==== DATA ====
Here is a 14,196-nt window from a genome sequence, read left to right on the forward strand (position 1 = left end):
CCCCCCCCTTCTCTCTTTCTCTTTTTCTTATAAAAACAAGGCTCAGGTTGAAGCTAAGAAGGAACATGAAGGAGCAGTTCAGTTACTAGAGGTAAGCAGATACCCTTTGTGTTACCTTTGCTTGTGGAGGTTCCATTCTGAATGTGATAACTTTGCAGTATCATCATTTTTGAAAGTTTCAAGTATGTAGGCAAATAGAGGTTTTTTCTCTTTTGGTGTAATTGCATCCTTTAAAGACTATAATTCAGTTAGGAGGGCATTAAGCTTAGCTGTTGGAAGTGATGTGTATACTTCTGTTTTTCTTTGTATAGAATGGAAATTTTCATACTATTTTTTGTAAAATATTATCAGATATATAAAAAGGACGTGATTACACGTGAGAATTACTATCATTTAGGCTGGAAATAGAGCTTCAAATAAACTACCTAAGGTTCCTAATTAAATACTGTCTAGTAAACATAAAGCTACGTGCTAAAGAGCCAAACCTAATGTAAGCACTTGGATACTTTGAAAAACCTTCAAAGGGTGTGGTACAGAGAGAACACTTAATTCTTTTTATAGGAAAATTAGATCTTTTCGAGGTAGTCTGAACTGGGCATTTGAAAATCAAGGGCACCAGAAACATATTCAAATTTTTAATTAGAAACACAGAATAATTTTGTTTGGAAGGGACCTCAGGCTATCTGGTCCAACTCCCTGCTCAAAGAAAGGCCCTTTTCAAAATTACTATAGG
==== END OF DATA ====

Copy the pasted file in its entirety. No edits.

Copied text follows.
Here is a 14,196-nt window from a genome sequence, read left to right on the forward strand (position 1 = left end):
CCCCCCCCTTCTCTCTTTCTCTTTTTCTTATAAAAACAAGGCTCAGGTTGAAGCTAAGAAGGAACATGAAGGAGCAGTTCAGTTACTAGAGGTAAGCAGATACCCTTTGTGTTACCTTTGCTTGTGGAGGTTCCATTCTGAATGTGATAACTTTGCAGTATCATCATTTTTGAAAGTTTCAAGTATGTAGGCAAATAGAGGTTTTTTCTCTTTTGGTGTAATTGCATCCTTTAAAGACTATAATTCAGTTAGGAGGGCATTAAGCTTAGCTGTTGGAAGTGATGTGTATACTTCTGTTTTTCTTTGTATAGAATGGAAATTTTCATACTATTTTTTGTAAAATATTATCAGATATATAAAAAGGACGTGATTACACGTGAGAATTACTATCATTTAGGCTGGAAATAGAGCTTCAAATAAACTACCTAAGGTTCCTAATTAAATACTGTCTAGTAAACATAAAGCTACGTGCTAAAGAGCCAAACCTAATGTAAGCACTTGGATACTTTGAAAAACCTTCAAAGGGTGTGGTACAGAGAGAACACTTAATTCTTTTTATAGGAAAATTAGATCTTTTCGAGGTAGTCTGAACTGGGCATTTGAAAATCAAGGGCACCAGAAACATATTCAAATTTTTAATTAGAAACACAGAATAATTTTGTTTGGAAGGGACCTCAGGCTATCTGGTCCAACTCCCTGCTCAAAGAAAGGCCCTTTTCAAAATTACTATAGG